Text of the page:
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Juniper Douglas presents: In the Garden of Clay

I had really no idea what I was in for when I agreed to cover the new, local, multimedia project Juniper Douglas’s debut live concept album/theater piece. After experiencing the performance last Friday, things make more sense, but I also was left wondering a lot, and it was definitely nothing like I expected it to have been.

They sent me their first single, “Wood Rose”, that they just recently released and the accompanying music video, which was really cool. They had Jake Luppen (Hippo Campus) and Neil Weir (Magic Castles, Posh Lost, Flavor Crystals) over at Blue Bell Knoll on the production end of things. The song reminded me a bit of “lover’s carvings” by Bibio mixed with a little of that Hippo Campus flair, fitting as they list Bibio as one of their sound influences, along with Unknown Mortal Instruments and Whitney.

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Quick little note on the video: I’d just like to say that there is a scene during the first chorus that is absolutely beautiful. Noah, the main character from the theater piece as I later found out, is running through a field and it’s very Wes Anderson-y with the wide shot, and I just really really love that.

As for the actual live theater piece/concept album, it was a bit confusing at parts, but I think that was the point; they wanted people to think. They began the show by telling the audience to “take a seat, and take a look.” They took you into the brain of a girl named Noah who was wildly imaginative. The journey she goes on through seemingly her consciousness and unconsciousness is in order to try and figure out who she is, what she wants to be, how she is going to get there.

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Noah gets stuck trying to explain the concept of time early on in the performance, and struggles with time moving too fast for her to keep up throughout the rest of the show. She ultimately seems to fall into the monotony of life, with the most fitting, yet heartbreaking end scene. Don’t get me wrong here, it wasn’t all as sad as I’m making it out to be. It was incredibly creative and well thought out, and there actually was a lot of humor in the script, which the crowd reacted very well to.

Somebody said of the performance that it was “like a high school play, but self aware.” I agree with this to a point because the crowd seemed to be filled with parents and family and friends of the cast and musicians, but that is something I love. I love friends who aggressively support each other, and that was absolutely apparent during the show; those parents should be proud.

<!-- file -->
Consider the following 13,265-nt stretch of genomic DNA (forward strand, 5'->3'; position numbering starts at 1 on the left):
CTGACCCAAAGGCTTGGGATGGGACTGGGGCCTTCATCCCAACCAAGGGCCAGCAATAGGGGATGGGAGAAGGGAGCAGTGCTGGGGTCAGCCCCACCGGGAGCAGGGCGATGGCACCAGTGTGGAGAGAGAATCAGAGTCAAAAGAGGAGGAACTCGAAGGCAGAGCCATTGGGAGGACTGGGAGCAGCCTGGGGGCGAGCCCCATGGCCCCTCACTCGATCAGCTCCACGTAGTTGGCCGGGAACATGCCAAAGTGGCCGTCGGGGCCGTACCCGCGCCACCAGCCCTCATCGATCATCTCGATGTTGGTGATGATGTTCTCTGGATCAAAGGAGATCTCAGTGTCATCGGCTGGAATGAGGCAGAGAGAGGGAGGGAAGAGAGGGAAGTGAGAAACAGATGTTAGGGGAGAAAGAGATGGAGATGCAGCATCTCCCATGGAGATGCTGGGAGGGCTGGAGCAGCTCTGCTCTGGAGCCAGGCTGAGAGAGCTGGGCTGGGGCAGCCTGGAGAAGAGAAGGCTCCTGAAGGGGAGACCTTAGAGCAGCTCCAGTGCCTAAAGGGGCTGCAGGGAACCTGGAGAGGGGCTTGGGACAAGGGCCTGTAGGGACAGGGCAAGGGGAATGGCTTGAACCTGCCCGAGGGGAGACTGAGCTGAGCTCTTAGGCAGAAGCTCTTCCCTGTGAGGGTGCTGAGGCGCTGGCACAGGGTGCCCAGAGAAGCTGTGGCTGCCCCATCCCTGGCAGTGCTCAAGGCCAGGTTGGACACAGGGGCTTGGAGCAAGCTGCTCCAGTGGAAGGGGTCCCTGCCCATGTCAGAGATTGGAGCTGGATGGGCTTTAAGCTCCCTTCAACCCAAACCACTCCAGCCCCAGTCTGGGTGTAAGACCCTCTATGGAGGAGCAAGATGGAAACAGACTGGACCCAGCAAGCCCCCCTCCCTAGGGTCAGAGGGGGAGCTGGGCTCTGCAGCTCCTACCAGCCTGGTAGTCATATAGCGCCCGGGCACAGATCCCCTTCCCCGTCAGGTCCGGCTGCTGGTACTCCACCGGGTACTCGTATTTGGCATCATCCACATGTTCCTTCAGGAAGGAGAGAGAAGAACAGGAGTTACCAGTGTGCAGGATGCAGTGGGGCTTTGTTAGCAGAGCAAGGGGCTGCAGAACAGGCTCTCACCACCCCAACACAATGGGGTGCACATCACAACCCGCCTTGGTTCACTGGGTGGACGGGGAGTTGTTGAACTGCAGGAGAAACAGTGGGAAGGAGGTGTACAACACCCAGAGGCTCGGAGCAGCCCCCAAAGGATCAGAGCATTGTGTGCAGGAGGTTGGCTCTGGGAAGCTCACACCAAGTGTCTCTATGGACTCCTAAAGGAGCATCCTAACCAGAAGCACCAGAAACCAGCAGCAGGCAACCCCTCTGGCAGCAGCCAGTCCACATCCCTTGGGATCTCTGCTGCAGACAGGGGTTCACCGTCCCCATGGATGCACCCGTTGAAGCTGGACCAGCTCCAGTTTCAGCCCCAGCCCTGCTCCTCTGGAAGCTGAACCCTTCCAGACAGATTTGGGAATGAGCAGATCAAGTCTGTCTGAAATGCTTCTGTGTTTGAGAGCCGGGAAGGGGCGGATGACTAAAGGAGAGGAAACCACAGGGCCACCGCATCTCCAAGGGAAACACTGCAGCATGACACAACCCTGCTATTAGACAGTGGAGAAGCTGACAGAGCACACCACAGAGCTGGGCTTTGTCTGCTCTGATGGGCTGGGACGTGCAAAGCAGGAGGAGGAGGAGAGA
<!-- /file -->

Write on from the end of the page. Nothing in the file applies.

The band played the score live throughout the performance, and all the artists were incredibly talented in every aspect of the production. I was a little confused at first, thinking that there would be more traditional songs, like the one they sent to me; there really wasn’t, though the music was still pretty and creatively made in certain scenes. (I recall a microphone held up to a bucket of water during the waterfall scene). After seeing the live show, and then going back to the music video, I put together the pieces; the video seems to be a trailer, if you will, for the live show.

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I asked Jake Luppen, one of the producers of their single “Wood Rose” about his time working with the project. He gave me a little insight on the process and timelines as well as the following praise for Juniper Douglas: “There’s nothing like the project happening in the cities right now. Zeke and Yvonne are two of the most creative people I know. I’m excited to see where the project goes from here.”

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At first I didn’t have any idea of what to even make of the performance, but after some time, I’ve made up my mind. All in all, it was a really cool experience, I’m glad I went, and I definitely walked away from it thinking; it still has me thinking, and I think that that’s a good thing.  —

You can catch Juniper Douglas on social media here, here, and here. And listen to their new single on Spotify and Soundcloud, and watch the music video here. Photo credits go to the talented Casey Carlson; check out more of his work here!

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